For example, University of Illinois Extension
horticulture educator Rhonda Ferree recommends drying lemon balm.
“It has a very strong lemon scent and provides a nice subtle lemon
flavor. Since this is a tender perennial and will most likely not
survive the Illinois winter, it’s best to harvest the full plant,”
To dry lemon balm, tie the long stems together and hang the stems
upside down. Ferree shares that her own plant hangs above her
kitchen window like a valence. Then she adds a couple leaves to many
types of tea, including black and lavender.
Another herb perfect for drying is lavender – a perennial plant in
Illinois that can survive winters. “Lavender is a delightful,
relaxing evening tea herb. The mild floral scent is heavenly and
therapeutic. Studies have shown that just smelling lavender can
reduce anxiety,” Ferree explains.
Lavender prefers well-drained soil; however, it can die out in early
spring if the roots stay wet too long. Ferree recommends snipping a
few longer shoots off every plant and placing them in a mesh metal
basket to dry.
Mint is also a perennial plant, but it can be very invasive in a
garden. “Grow them in a secluded area where it cannot escape to
other parts of the yard. Containers are often a good choice,” Ferree
says. The opposite of lavender, mint is considered a “pick-me-up”
herb. The slightly crusted whole dry leaves add zing to water, iced
tea, and mojitos. Spearmint is the traditional mint for use in mint
juleps and mint tea.
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Sage is a staple of many herb gardens and can be used either
fresh or dried. Ferree suggests using the leaves during the summer to make sage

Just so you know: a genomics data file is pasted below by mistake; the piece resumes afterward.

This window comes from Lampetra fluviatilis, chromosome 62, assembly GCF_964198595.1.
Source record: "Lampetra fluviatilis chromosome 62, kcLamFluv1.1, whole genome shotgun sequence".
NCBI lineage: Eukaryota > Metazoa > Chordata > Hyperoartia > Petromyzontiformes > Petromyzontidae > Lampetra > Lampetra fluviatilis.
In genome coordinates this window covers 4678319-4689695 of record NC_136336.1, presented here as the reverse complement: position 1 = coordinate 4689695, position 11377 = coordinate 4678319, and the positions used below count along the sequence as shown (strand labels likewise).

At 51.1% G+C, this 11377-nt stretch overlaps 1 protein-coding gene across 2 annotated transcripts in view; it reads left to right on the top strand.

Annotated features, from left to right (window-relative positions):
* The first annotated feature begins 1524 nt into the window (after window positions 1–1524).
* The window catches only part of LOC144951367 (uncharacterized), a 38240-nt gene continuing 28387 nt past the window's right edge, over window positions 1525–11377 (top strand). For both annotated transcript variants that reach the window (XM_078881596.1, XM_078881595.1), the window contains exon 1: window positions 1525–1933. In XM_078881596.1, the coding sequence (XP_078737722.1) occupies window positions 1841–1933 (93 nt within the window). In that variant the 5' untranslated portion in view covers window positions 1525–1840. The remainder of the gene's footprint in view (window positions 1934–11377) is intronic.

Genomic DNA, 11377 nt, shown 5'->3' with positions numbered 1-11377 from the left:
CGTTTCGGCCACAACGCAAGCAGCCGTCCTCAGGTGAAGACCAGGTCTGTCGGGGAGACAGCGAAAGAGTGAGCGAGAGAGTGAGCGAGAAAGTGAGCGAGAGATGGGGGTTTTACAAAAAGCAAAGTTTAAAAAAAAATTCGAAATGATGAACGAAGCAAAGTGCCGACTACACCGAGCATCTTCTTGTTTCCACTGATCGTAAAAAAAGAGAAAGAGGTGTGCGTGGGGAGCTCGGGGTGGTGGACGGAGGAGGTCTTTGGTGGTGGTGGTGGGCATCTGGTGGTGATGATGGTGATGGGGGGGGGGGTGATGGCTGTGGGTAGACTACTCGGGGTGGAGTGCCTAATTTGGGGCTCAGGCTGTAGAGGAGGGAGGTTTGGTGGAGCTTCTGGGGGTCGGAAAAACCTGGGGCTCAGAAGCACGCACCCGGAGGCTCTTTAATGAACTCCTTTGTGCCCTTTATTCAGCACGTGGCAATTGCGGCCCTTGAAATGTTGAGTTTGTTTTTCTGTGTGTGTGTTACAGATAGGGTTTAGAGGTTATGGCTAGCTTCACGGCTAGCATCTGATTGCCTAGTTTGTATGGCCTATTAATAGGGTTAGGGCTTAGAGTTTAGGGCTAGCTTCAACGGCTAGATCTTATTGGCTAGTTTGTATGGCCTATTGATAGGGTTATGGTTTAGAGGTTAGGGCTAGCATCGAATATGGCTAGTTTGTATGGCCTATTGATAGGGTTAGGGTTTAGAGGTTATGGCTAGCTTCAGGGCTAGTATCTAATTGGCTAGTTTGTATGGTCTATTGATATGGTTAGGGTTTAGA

tea - three teaspoons of fresh sage or one teaspoon of dried herbs for each cup
“Sage is also a perennial plant that overwinters here in
Illinois. Cut a few leaves off the plants and dry them in a wicker basket,” she
says. “You can also use sage leaves to make decorative wreaths. Once the leaves
are dry, grind them in a mixer, food processor, or coffee grinder.”
Another herb found in gardens is stevia – a natural sweetener that is grown as
an annual plant in Illinois. Similar to lemon balm, the entire plant can be
harvested and hung upside down to dry or individual leaves can be placed on a
paper towel or in a wire basket. Once the leaves are dry, they are crushed to
release stevia’s sweetening power.
“Homegrown stevia lacks the potency of refined white stevia extract available in
grocery stores,” Ferree says. “Still, two or three leaves sweeten my teas just
With herbs currently in their prime, cut and dry now so that they can be used
all winter. Good air circulation is key to successfully drying herbs. Ferree
recommends stripping the leaves from the stems and drying on screens or in food
dehydrators. When dry, store the herbs in an airtight container and use
More information on harvesting, drying, and storing herbs is available on the
University of Illinois Extension Herb Gardening website at
[Rhonda J. Ferree, Extension Educator,
Terri Miller, MPA
County Extension Director - Unit 16]